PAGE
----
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High concentration but low biological activity of hepatocyte growth factor in patients with chronic renal failure
Örebro University, School of Health and Medical Sciences, Örebro University, Sweden. PEAS Institute, Linköping, Sweden.
PEAS Institute, Linköping, Sweden.
Department of Nephrology UHL, County Council of Östergötland, Linköping, Sweden; Department of Medicine and Health Science, Faculty of Health Science, Linköping University, Linköping, Sweden.
Örebro University, School of Medicine, Örebro University, Sweden. Örebro University, School of Health and Medical Sciences, Örebro University, Sweden.
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2012 (English)In: Advances in Bioscience and Biotechnology, ISSN 2156-8456, E-ISSN 2156-8502, Vol. 3, no 4, p. 516-523Article in journal (Refereed) Published
Abstract [en]

Hepatocyte growth factor (HGF) is a renotropic, antifibrotic and regenerative factor with cytoprotective effects that is produced by mesenchymal cells and shows high affinity to components of extra cellular matrix, such as heparan sulphate proteoglycan (HS-PG), in healthy. Patients with chronic renal failure (CRF) suffer from a chronic inflammatory disorder. In order to assess the underlying mechanisms for development of CRF we aimed to assess the amounts and affinity of HGF in this patient group. Elisa, western blot and surface plasmon resonance (SPR) were used to study HGF in blood samples, as well as in isolated neutrophils, in CRF patients compared to healthy controls. Patients with CRF showed higher HGF levels in serum (P < 0.0001), but decreased affinity to HSPG (P < 0.0001), compared to healthy controls. Addition of protease inhibitors decreased the difference between patients with CRF compared to healthy individuals. HGF with potent regenerative function during injury lacks affinity to HSPG in patients with CRF that may depend on production of proteases from activated immune cells. This information might be used to highlight underlying mechanisms for chronicity and leading to new strategies for treatment of chronic injuries.

Place, publisher, year, edition, pages
Irvine, USA: Scientific Research Publishing, 2012. Vol. 3, no 4, p. 516-523
Keywords [en]
Chronic Renal Failure, Hepatocyte Growth Factor, Biological Activity, Neutrophils
National Category
Medical and Health Sciences Medical Bioscience
Research subject
Biomedicine; Medicine
Identifiers
URN: urn:nbn:se:oru:diva-25337DOI: 10.4236/abb.2012.324068OAI: oai:DiVA.org:oru-25337DiVA, id: diva2:547061
Note

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Available from: 2012-08-27 Created: 2012-08-27 Last updated: 2018-08-28Bibliographically approved
In thesis
1. The role of peridontitis and hepatocyte growth factor in systemic inflammation
Open this publication in new window or tab >>The role of peridontitis and hepatocyte growth factor in systemic inflammation
2013 (English)Doctoral thesis, comprehensive summary (Other academic)
Abstract [en]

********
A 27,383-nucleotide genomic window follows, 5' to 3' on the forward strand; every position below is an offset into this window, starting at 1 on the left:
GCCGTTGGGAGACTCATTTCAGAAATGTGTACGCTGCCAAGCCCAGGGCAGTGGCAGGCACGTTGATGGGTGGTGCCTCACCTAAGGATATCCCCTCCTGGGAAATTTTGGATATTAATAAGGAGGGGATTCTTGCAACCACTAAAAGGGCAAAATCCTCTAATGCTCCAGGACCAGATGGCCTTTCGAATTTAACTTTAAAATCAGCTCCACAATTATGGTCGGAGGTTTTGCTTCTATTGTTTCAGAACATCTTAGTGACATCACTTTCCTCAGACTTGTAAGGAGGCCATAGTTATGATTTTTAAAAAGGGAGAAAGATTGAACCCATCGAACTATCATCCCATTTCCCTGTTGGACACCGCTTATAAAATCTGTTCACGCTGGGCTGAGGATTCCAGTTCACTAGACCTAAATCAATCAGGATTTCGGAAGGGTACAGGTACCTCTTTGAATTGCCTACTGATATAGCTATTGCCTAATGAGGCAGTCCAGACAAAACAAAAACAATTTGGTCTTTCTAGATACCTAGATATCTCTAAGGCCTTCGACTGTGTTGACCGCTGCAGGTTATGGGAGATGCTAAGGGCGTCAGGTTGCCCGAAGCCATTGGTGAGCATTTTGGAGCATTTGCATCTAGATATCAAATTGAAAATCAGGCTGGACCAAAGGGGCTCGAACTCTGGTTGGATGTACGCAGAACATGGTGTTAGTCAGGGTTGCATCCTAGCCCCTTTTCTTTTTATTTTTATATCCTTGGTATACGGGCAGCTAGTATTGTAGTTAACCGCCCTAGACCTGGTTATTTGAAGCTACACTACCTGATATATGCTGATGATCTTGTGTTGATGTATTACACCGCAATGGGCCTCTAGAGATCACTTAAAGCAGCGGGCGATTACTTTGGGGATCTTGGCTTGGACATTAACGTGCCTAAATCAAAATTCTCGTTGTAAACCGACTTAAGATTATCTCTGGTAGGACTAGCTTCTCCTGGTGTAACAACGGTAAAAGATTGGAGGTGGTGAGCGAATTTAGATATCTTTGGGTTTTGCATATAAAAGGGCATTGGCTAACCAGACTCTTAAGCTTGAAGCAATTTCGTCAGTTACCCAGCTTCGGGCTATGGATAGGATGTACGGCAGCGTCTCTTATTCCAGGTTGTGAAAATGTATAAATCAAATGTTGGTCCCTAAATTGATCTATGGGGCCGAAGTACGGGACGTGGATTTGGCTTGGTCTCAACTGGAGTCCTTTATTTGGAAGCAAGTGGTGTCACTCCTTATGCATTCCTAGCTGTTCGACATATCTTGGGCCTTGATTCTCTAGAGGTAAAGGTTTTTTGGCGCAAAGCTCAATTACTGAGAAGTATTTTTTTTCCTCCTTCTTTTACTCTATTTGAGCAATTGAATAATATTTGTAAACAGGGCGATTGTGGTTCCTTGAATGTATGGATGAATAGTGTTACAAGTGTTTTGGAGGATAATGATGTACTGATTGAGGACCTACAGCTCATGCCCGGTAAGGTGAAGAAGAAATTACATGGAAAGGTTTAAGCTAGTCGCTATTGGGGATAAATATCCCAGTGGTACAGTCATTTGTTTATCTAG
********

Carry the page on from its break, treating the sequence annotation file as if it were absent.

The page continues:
An essential goal in addressing inflammation is the return of tissue to homeostasis. Persistent infections often cause prolonged response and accumulation of immune cells, inducing imbalance in pro- and anti-inflammatory mediators, tissue destruction, and chronic inflammation. In periodontal disease, bacteria of the dental plaque are the primary aetiologic agents. Coronary artery disease (CAD) and chronic renal failure (CRF) are associated with periodontitis and involve systemic inflammation with atherosclerotic and fibrotic processes. The aims of this thesis were to study the effect of the bacterium Porphyromonas gingivalis and the anti-inflammatory mediator lipoxin A4 (LXA4) on blood cells in vitro, as well as to measure the expression of hepatocyte growth factor (HGF) in patients with periodontitis, CAD, and CRF. We found that LXA4 inhibits P. gingivalis–induced leukocyte platelet aggregation and reactive oxygen species (ROS) production in whole blood, by antagonizing the upregulation of CD11b/CD18 on leukocytes. The serum concentration of HGF was elevated in patients with periodontitis, CAD and CRF, indicating a systemic inflammation. However, the biological activity of HGF was reduced in serum from CRF patients and in saliva and gingival crevicular fluid of patients with periodontitis. This finding correlated with reduced growth of gingival epithelial cells incubated with saliva from patients with periodontitis. Neutrophil proteases reduced the biological activity of HGF in patients with CRF, and HGF expression in patients with periodontitis was associated with higher concentration and numbers of species of periodontal bacteria. In conclusion, these studies suggest that systemic spreading of periodontal bacteria, leukocyte-platelet activation and disturbed HGF-expression are crucial components involved in tissue degradation and progression of chronic inflammation.

Place, publisher, year, edition, pages
Örebro: Örebro universitet, 2013. p. 86
Series
Örebro Studies in Medicine, ISSN 1652-4063 ; 83
Keywords
Hepatocyte growth factor, Porphyromonas gingivalis, periodontitis, systemic inflammation, coronary artery disease, chronic renal failure, lipoxin
National Category
Medical and Health Sciences
Research subject
Biomedicine
Identifiers
urn:nbn:se:oru:diva-28541 (URN)978-91-7668-922-6 (ISBN)
Public defence
2013-05-08, 09:00 (Swedish)
Opponent
Supervisors
Available from: 2013-04-03 Created: 2013-04-03 Last updated: 2017-10-17Bibliographically approved

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Lönn, JohannaBengtsson, Torbjörn

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